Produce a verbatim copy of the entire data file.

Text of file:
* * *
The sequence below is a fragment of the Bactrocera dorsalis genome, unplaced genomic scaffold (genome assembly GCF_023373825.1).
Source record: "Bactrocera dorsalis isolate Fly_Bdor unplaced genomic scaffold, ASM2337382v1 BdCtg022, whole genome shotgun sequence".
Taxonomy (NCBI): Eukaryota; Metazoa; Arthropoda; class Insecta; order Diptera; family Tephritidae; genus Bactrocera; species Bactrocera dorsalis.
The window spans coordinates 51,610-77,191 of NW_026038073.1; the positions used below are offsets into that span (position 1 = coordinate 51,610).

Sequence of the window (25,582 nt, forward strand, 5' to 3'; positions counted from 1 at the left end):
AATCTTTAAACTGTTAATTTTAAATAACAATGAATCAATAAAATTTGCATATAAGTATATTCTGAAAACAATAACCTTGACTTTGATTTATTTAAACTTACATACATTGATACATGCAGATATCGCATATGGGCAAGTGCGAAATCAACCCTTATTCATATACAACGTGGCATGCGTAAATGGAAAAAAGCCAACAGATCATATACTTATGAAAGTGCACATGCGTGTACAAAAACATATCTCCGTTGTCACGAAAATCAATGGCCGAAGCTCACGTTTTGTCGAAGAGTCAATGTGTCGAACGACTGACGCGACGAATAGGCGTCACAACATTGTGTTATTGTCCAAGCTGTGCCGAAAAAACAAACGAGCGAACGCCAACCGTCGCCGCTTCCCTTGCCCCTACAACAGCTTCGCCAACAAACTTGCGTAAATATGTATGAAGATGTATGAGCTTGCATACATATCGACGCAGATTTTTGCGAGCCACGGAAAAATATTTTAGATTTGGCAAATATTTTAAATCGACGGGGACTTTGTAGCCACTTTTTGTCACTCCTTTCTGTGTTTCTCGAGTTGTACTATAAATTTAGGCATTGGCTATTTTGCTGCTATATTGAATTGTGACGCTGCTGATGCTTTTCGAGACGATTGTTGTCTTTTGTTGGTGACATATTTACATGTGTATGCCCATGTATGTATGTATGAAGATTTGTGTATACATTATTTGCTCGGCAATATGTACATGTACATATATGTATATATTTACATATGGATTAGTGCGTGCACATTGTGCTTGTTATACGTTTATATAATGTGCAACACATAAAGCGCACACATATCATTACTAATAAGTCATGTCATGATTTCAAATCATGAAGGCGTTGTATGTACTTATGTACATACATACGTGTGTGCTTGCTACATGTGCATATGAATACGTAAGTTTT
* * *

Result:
The sequence below is a fragment of the Bactrocera dorsalis genome, unplaced genomic scaffold (genome assembly GCF_023373825.1).
Source record: "Bactrocera dorsalis isolate Fly_Bdor unplaced genomic scaffold, ASM2337382v1 BdCtg022, whole genome shotgun sequence".
Taxonomy (NCBI): Eukaryota; Metazoa; Arthropoda; class Insecta; order Diptera; family Tephritidae; genus Bactrocera; species Bactrocera dorsalis.
The window spans coordinates 51,610-77,191 of NW_026038073.1; the positions used below are offsets into that span (position 1 = coordinate 51,610).

Sequence of the window (25,582 nt, forward strand, 5' to 3'; positions counted from 1 at the left end):
AATCTTTAAACTGTTAATTTTAAATAACAATGAATCAATAAAATTTGCATATAAGTATATTCTGAAAACAATAACCTTGACTTTGATTTATTTAAACTTACATACATTGATACATGCAGATATCGCATATGGGCAAGTGCGAAATCAACCCTTATTCATATACAACGTGGCATGCGTAAATGGAAAAAAGCCAACAGATCATATACTTATGAAAGTGCACATGCGTGTACAAAAACATATCTCCGTTGTCACGAAAATCAATGGCCGAAGCTCACGTTTTGTCGAAGAGTCAATGTGTCGAACGACTGACGCGACGAATAGGCGTCACAACATTGTGTTATTGTCCAAGCTGTGCCGAAAAAACAAACGAGCGAACGCCAACCGTCGCCGCTTCCCTTGCCCCTACAACAGCTTCGCCAACAAACTTGCGTAAATATGTATGAAGATGTATGAGCTTGCATACATATCGACGCAGATTTTTGCGAGCCACGGAAAAATATTTTAGATTTGGCAAATATTTTAAATCGACGGGGACTTTGTAGCCACTTTTTGTCACTCCTTTCTGTGTTTCTCGAGTTGTACTATAAATTTAGGCATTGGCTATTTTGCTGCTATATTGAATTGTGACGCTGCTGATGCTTTTCGAGACGATTGTTGTCTTTTGTTGGTGACATATTTACATGTGTATGCCCATGTATGTATGTATGAAGATTTGTGTATACATTATTTGCTCGGCAATATGTACATGTACATATATGTATATATTTACATATGGATTAGTGCGTGCACATTGTGCTTGTTATACGTTTATATAATGTGCAACACATAAAGCGCACACATATCATTACTAATAAGTCATGTCATGATTTCAAATCATGAAGGCGTTGTATGTACTTATGTACATACATACGTGTGTGCTTGCTACATGTGCATATGAATACGTAAGTTTT